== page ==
While the barriers to sharing music have increasingly fallen away, getting it heard by those critics and influencers in positions of power has become harder than ever. In this video we look at four tricks for artists looking to engage with industry tastemakers.
Guest post by James Shotwell of Haulix
Sharing music has never been easier, but reaching people in positions of influence is harder than ever before.
Despite reports that claim otherwise, music criticism is alive and well. There are more musicians than ever making and releasing more music than ever at a rate never anticipated, which is why people continue to turn to influencers and people they view as having authority for help with new music discovery. Most people do not have the time to constantly listen to artists they don’t know, but many are willing to listen to those that do. That is why influencers continue to matter, and it is why they will always have a role in music.
But there is a problem. The increased competition for attention has made reaching tastemakers in positions of influence difficult. For every new artist that receive a bit of recognition, there are dozens whose emails and DMs go unanswered. Having a great song doesn’t matter unless you can make people care about it, and sadly, most artists are incapable of accomplishing that task.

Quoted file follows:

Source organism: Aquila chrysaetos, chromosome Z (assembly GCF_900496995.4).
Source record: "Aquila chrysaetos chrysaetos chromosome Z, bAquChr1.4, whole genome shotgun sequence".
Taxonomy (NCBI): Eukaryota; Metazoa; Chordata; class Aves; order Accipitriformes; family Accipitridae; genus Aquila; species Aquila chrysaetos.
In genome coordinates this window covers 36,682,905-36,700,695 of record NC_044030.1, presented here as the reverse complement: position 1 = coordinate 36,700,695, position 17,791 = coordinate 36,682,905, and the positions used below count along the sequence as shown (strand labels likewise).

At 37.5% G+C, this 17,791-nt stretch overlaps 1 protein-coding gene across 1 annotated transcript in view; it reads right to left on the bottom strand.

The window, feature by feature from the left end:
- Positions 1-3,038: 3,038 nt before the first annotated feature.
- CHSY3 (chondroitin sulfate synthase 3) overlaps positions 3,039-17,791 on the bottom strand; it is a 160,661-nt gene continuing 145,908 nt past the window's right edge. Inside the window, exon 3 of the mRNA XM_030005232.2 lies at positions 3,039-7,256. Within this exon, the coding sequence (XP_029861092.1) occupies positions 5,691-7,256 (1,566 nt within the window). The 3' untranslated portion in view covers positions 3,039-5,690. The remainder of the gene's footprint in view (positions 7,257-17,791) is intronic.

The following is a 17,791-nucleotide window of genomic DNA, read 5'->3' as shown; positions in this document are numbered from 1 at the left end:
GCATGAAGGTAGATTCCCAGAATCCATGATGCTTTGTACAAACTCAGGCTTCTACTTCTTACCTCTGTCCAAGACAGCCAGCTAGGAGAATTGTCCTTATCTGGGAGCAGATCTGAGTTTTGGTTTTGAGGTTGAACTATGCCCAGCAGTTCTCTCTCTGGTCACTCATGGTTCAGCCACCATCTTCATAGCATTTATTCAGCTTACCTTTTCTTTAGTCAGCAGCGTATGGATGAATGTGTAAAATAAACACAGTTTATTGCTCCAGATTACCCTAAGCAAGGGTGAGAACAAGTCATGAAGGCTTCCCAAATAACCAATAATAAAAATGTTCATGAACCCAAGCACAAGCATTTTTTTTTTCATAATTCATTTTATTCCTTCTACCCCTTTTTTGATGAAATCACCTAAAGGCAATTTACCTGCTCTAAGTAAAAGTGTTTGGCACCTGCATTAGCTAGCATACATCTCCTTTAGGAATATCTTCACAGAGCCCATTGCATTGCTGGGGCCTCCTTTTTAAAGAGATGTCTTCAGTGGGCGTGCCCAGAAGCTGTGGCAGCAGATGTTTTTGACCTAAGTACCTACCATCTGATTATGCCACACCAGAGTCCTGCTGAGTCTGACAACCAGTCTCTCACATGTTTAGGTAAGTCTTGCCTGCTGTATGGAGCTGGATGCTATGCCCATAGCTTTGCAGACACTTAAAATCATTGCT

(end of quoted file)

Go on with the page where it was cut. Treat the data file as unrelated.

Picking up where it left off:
In the latest episode of Music Biz 101, our ongoing web series, host James Shotwell breaks down four tricks for engaging with tastemakers every artist needs to know. These tips are easy to follow, and they can be applied in every genre of music, but you will still need great music as well. Success in the music business today requires both business and creative skills. One without the other may get you far, but it won’t build a lasting career.
James Shotwell is the Director of Customer Engagement at Haulix and host of the company's podcast, Inside Music. He is also a public speaker known for promoting careers in the entertainment industry, as well as an entertainment journalist with over a decade of experience. His bylines include Rolling Stone, Alternative Press, Substream Magazine, Nu Sound, and Under The Gun Review, among other popular outlets.